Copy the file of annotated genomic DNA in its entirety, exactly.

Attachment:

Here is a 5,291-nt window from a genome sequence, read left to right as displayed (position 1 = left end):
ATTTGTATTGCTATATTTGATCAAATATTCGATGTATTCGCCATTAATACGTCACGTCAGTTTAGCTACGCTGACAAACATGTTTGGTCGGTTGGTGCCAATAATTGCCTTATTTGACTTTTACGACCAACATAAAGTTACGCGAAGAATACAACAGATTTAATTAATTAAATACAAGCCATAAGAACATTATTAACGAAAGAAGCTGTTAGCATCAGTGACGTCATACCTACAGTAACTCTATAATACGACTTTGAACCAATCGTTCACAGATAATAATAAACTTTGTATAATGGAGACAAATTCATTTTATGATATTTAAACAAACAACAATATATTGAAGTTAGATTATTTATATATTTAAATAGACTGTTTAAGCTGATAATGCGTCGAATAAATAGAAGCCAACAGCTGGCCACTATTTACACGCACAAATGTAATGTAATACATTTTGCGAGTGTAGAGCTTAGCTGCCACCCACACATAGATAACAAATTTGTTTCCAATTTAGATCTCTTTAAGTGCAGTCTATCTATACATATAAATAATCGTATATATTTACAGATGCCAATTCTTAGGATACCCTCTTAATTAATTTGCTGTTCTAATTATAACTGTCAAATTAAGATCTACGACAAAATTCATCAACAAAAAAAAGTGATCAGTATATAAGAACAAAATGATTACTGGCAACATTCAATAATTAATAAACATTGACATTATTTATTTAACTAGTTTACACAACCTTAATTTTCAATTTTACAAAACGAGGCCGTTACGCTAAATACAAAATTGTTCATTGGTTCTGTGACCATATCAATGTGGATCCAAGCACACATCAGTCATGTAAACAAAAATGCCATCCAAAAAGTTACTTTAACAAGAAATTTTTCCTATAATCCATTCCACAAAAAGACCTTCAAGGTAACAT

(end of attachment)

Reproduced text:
Here is a 5,291-nt window from a genome sequence, read left to right as displayed (position 1 = left end):
ATTTGTATTGCTATATTTGATCAAATATTCGATGTATTCGCCATTAATACGTCACGTCAGTTTAGCTACGCTGACAAACATGTTTGGTCGGTTGGTGCCAATAATTGCCTTATTTGACTTTTACGACCAACATAAAGTTACGCGAAGAATACAACAGATTTAATTAATTAAATACAAGCCATAAGAACATTATTAACGAAAGAAGCTGTTAGCATCAGTGACGTCATACCTACAGTAACTCTATAATACGACTTTGAACCAATCGTTCACAGATAATAATAAACTTTGTATAATGGAGACAAATTCATTTTATGATATTTAAACAAACAACAATATATTGAAGTTAGATTATTTATATATTTAAATAGACTGTTTAAGCTGATAATGCGTCGAATAAATAGAAGCCAACAGCTGGCCACTATTTACACGCACAAATGTAATGTAATACATTTTGCGAGTGTAGAGCTTAGCTGCCACCCACACATAGATAACAAATTTGTTTCCAATTTAGATCTCTTTAAGTGCAGTCTATCTATACATATAAATAATCGTATATATTTACAGATGCCAATTCTTAGGATACCCTCTTAATTAATTTGCTGTTCTAATTATAACTGTCAAATTAAGATCTACGACAAAATTCATCAACAAAAAAAAGTGATCAGTATATAAGAACAAAATGATTACTGGCAACATTCAATAATTAATAAACATTGACATTATTTATTTAACTAGTTTACACAACCTTAATTTTCAATTTTACAAAACGAGGCCGTTACGCTAAATACAAAATTGTTCATTGGTTCTGTGACCATATCAATGTGGATCCAAGCACACATCAGTCATGTAAACAAAAATGCCATCCAAAAAGTTACTTTAACAAGAAATTTTTCCTATAATCCATTCCACAAAAAGACCTTCAAGGTAACAT